Heads on columns to remember Waikato heroes
Hamilton's most notable sons and daughters could soon have their heads mounted on plinths along the city's main street.
The first work to be endorsed by city councillors will depict acclaimed Gallipoli soldier and artist Horace Moore-Jones.
The installation is likely to feature a one-metre "representational" bronze cast of Mr Moore-Jones' head mounted on a three to four-metre high plinth.
The artwork is the brainchild of Hamilton group, Theatre of the Impossible Trust (Toti).
Former Hamilton mayor and trust member Margaret Evans said the sculpture could be the first in a series of works celebrating Hamilton's "heroes and heroines" along Victoria St.
A similar art initiative has been carried out in Chicago depicting notable city figures.
"Sapper Moore-Jones is an artist and soldier and an incredibly rich example of personal heroism," Ms Evans said.
"He's also a key figure in the Waikato's arts".
Mr Moore-Jones, whose watercolour Man and the Donkey is regarded as one of the most important pieces of Australasian war art, died while rescuing others from the devastating Hamilton Hotel fire in 1922.
The sculpture will be positioned close to the site of the former hotel, near the intersection of Victoria St and Marlborough Pl.
Councillors at yesterday's operations and activity performance committee meeting endorsed the artwork being erected on a Victoria St island provided it did not result in a "net loss" of inner city carparks. Council staff work will also work with the trust to ensure the sculpture's design does not compromise road safety or visibility.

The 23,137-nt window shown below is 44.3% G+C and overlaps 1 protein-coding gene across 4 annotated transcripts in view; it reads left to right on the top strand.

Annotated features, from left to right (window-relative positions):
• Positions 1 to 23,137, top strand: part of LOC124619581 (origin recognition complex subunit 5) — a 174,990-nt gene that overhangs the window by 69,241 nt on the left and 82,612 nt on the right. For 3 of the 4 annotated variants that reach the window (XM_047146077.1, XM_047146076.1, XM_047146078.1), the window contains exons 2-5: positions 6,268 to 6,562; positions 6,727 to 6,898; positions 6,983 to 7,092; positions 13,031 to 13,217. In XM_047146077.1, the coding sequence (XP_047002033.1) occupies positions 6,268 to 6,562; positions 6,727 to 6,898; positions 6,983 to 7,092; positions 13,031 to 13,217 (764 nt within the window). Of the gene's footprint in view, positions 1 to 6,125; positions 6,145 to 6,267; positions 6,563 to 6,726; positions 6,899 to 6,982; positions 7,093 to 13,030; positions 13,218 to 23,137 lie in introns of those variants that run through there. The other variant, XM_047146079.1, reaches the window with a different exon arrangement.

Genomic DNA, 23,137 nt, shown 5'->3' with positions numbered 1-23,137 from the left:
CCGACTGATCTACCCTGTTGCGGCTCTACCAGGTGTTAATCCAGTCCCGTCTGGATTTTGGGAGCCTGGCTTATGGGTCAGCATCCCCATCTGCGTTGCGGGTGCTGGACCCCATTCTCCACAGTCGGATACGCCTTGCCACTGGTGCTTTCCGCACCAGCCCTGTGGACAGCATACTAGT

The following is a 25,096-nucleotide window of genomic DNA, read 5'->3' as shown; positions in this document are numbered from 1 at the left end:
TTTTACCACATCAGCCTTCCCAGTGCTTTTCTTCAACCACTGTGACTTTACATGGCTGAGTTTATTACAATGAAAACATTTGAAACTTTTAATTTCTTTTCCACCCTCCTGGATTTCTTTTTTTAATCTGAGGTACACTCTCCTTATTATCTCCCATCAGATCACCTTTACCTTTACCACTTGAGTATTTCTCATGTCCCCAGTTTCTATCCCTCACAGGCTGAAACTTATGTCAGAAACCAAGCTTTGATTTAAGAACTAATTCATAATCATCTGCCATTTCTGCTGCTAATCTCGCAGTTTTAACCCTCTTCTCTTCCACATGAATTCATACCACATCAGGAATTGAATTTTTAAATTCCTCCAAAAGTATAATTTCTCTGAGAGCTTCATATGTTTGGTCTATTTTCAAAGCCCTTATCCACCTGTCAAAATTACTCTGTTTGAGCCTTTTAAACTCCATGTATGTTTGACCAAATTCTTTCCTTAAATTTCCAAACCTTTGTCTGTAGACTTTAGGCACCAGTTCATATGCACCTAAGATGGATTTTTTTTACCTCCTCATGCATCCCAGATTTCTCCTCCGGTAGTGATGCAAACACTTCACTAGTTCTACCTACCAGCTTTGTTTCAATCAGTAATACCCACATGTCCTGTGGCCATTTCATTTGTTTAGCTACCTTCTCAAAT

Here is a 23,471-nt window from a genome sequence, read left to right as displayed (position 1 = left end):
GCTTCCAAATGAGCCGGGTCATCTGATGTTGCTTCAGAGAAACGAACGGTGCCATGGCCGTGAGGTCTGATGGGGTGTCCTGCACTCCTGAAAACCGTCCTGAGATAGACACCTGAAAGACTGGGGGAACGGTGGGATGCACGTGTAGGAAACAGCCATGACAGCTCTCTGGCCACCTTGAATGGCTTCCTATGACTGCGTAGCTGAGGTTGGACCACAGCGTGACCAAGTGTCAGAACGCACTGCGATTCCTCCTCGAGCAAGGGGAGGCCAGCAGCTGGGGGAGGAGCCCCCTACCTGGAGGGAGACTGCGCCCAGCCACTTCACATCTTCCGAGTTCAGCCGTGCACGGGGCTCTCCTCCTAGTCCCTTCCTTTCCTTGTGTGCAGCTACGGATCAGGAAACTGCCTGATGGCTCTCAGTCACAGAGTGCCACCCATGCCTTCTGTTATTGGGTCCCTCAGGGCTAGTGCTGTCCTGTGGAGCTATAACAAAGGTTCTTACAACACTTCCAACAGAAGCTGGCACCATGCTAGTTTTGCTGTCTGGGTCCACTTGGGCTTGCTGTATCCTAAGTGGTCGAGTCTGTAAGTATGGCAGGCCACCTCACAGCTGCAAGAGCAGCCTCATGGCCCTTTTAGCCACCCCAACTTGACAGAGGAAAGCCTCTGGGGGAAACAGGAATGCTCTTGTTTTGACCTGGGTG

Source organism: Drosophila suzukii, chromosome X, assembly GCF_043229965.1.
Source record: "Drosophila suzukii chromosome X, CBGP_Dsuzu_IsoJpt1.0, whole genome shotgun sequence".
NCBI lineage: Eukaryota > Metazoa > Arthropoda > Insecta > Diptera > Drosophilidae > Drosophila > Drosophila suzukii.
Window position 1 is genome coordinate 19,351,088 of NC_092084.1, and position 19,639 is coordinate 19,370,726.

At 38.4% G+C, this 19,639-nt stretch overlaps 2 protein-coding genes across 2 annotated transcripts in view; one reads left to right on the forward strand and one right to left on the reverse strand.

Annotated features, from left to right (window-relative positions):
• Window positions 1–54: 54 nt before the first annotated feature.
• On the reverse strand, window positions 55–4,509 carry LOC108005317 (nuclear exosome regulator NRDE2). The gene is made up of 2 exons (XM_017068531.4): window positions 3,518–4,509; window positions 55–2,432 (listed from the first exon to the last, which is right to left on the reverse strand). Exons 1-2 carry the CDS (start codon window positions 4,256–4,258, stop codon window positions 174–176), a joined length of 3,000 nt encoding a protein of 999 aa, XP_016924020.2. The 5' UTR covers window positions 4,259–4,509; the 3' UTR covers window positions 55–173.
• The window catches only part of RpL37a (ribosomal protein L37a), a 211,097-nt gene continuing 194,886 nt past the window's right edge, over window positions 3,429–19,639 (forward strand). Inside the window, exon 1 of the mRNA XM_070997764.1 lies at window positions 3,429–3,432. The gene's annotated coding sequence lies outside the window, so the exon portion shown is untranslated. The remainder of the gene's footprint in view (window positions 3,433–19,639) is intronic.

Councillor Dave Macpherson said the sculpture would be located inside Victoria St's 30kmh speed zone.
Incidents of pedestrians being hit by cars had fallen since the introduction of the lower speed limit, he said.
Arts advocate Hamish Keith said the Sapper Moore-Jones sculpture could set a precedent for other artwork along Victoria St.
"Hamilton has many heroes and heroines and Victoria St is the perfect site to acknowledge them," he said.
"By using the street, people can walk along the footpath and have a conversation with the city's past in a very non-complicated way. These works don't have to be abstract because there's nothing more powerful than the human visage. But they need to be monumental in scale and creative in execution; they can't be portraits on a stick."
The city council has already agreed to rename Marlborough Pl Sapper Moore Jones Pl.
Gallipoli historian Richard Stowers said Mr Moore-Jones was "a hero on Gallipoli and here in our city".
"This is a golden opportunity for Hamilton to grab him as our own. He was born in England but he lived and died in Hamilton.
"Here in Hamilton we have very little that recognises our contribution to the World Wars. I struggle to find street and place names associated with battles, campaigns, personalities and national heroes."
Toti is working to fundraise $250,000 for the sculpture.
Ms Evans said the trust initially hoped to unveil the work in August 2014 to commemorate the city's 150th anniversary.